Editor’s Note: This article was originally published in the 2021 Economic Outlook section of Record-Eagle. For more stories, click here to read the entire section online.
What could possibly go wrong? The US economy continues to reopen with enough leeway to continue growing, as employment and industrial capacity remain well below pre-pandemic peaks.
Unable to spend during shutdowns and receiving government cash transfers, the US consumer has over $ 2 trillion in cash surpluses that are expected to continue to support economic growth as the US Federal Reserve maintains unprecedented policy easy money and growth. As vaccination rates around the world continue to improve, even variants of COVID-19 do not appear likely to disrupt positive economic dynamics.
Our main concern is inflation – the widespread rise in the cost of goods and services without a corresponding increase in value. It’s no secret that inflation has been evident in recent months. The real debate is not whether we have seen inflation over the past year, but whether it will persist in the future.
Readers of a certain age will recall that persistently high levels of inflation in the 1970s were associated with difficult economic times. Inflation, when added to the unemployment rate, has been famously summed up as the “misery index” by economist Arthur Okun.
In the modern interpretation of this measure, “misery” peaked in June 1980 when the consumer price index recorded inflation for the previous year at 14.3%. Inflation produces misery in many ways. For consumers, this means their hard-earned dollars aren’t buying as many goods and services, so actual consumption slows – or could even decline. For businesses, inflation creates new risks and challenges for profitability. For investors, inflation usually means poor performance of the bond portfolio and a tough time for equity investors.
This cycle, our particular concern is the impact that inflation could have on the policies of the Federal Reserve Bank.
In 2020, the Fed chose to try a new approach, operating within a new monetary policy framework that explicitly leaves more room for inflation. Although it may seem rather obscure, the new monetary policy framework is a radical departure from past policies. For a central bank that has had to balance its dual mandates of price stability and full employment, this represents a shift in the balance towards employment.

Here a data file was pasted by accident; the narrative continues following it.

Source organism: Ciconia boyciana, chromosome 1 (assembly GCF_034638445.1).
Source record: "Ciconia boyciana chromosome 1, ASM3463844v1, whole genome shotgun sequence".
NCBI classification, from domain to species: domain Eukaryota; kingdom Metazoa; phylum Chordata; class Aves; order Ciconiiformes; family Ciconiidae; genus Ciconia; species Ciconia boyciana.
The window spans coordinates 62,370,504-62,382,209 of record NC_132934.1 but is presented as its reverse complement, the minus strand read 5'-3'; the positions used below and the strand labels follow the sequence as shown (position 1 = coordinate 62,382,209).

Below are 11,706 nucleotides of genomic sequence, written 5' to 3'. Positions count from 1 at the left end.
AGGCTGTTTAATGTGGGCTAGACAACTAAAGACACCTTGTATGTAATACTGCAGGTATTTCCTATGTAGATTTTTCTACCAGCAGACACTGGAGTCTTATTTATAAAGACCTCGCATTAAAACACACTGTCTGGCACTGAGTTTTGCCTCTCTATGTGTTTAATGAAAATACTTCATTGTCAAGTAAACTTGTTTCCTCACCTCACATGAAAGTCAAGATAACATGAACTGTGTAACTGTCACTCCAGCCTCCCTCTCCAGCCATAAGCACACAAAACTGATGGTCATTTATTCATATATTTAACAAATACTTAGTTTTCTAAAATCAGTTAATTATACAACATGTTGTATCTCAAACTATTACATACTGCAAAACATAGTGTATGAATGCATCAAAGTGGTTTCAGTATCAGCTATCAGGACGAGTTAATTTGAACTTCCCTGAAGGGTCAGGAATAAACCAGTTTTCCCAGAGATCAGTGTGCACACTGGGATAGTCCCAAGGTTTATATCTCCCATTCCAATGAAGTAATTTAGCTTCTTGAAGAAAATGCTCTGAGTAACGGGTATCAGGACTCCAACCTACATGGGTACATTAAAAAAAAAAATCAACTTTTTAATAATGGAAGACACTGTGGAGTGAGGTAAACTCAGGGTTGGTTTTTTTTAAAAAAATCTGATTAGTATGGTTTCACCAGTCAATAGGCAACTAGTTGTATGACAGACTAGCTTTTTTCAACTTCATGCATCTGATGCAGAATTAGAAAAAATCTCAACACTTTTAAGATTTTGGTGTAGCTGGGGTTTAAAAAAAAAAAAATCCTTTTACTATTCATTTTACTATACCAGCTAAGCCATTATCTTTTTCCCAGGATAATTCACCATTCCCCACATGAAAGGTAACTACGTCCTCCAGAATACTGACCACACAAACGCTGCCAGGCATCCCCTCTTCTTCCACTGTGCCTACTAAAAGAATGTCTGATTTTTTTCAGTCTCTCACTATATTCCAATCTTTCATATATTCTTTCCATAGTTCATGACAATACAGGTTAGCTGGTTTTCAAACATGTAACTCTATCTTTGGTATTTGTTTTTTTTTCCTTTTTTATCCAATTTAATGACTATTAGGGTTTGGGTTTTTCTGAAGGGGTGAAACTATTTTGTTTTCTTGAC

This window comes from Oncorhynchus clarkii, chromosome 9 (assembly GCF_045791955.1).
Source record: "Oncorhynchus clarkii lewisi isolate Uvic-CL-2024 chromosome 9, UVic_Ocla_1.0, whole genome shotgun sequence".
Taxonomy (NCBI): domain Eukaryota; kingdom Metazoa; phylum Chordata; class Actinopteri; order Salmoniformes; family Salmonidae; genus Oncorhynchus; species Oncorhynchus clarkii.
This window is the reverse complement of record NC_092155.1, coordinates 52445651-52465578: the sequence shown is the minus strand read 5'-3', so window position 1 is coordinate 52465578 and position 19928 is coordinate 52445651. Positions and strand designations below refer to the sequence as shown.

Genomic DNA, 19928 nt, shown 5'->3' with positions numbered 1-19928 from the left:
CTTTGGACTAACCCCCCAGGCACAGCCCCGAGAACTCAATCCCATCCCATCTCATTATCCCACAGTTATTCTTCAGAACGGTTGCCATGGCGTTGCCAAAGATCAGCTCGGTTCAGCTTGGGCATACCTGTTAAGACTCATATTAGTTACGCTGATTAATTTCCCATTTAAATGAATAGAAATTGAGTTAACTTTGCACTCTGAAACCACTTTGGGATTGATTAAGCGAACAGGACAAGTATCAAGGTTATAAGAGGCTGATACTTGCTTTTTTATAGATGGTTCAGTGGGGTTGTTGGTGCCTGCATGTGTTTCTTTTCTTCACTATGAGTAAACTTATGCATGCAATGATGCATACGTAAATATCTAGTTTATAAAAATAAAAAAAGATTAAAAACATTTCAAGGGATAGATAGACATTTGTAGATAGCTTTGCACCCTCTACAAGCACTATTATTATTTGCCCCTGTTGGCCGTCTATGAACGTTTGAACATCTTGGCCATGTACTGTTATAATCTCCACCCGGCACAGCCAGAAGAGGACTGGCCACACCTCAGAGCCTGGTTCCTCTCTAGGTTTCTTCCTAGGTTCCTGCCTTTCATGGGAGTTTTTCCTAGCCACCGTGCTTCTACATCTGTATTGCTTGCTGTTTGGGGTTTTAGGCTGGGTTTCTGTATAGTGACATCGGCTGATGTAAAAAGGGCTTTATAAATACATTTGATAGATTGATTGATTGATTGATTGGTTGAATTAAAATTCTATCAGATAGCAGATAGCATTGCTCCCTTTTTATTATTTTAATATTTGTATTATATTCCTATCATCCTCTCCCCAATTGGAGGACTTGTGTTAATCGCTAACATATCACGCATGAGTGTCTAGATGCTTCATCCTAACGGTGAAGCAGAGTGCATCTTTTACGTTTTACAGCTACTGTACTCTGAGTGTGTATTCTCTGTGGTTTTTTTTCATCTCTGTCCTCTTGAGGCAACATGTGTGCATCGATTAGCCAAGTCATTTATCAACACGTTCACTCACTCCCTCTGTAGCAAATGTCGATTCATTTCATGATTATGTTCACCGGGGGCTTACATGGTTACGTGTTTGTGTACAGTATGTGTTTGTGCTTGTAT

Federal Reserve leaders, including Fed Chairman Jerome Powell, observed the recent rise in inflation and declared it “transient.” This does not mean that the recent price hike will reverse, but rather that the Fed will reduce the rate of price hikes to levels more in line with inflation that the central bank deems acceptable. While these levels have never been fully defined, the Fed’s willingness to accept inflation above 2% for an “extended period” probably means between 2% and 3% for that period.
We largely agree with the âtransitionalâ view of inflation. However, we do note a few caveats that suggest the Fed is underestimating the durability of the forces that have been unleashed:
- 1) Commodity prices: It is true that high prices generate new supply, but this assumes that there are no obstacles to the required investment. Regulatory uncertainty in the energy sector may be an example of the type of barrier to new production that keeps prices on an uptrend. The pandemic has rapidly changed the way people work, live, travel and spend in ways that create dead ends that are not resolved quickly.
- 2) Slack: While we’re especially hopeful that U.S. companies will attract workers to the sidelines, a demographic analysis has suggested there may be fewer readily available workers than the Fed realizes. We expect tight labor markets in the long run which will put upward pressure on wages. Unless they are offset by productivity gains, higher compensation costs are a key driver of inflation.
- 3) Expectations: Fed Chairman Powell regularly refers to inflation expectations as being well âanchoredâ. So, yes, inflation expectations remain low, but we believe that could change faster than Fed policy could adjust.
We have witnessed a decades-long period of low inflation driven by globalization, the rapid adoption of technology and the aging of the world’s population. These forces are still in place, but arguably with less impact than in previous years.
Our belief is that inflation will moderate from the recent peak, but may surprise the Fed by staying slightly higher for longer. In other words, inflation is “transient”. With long-term disinflationary forces still intact, we cannot argue for runaway inflation.
In fact, we are quite optimistic about the ability of the business community to adapt to the challenges of the post-pandemic economy, including workforce challenges.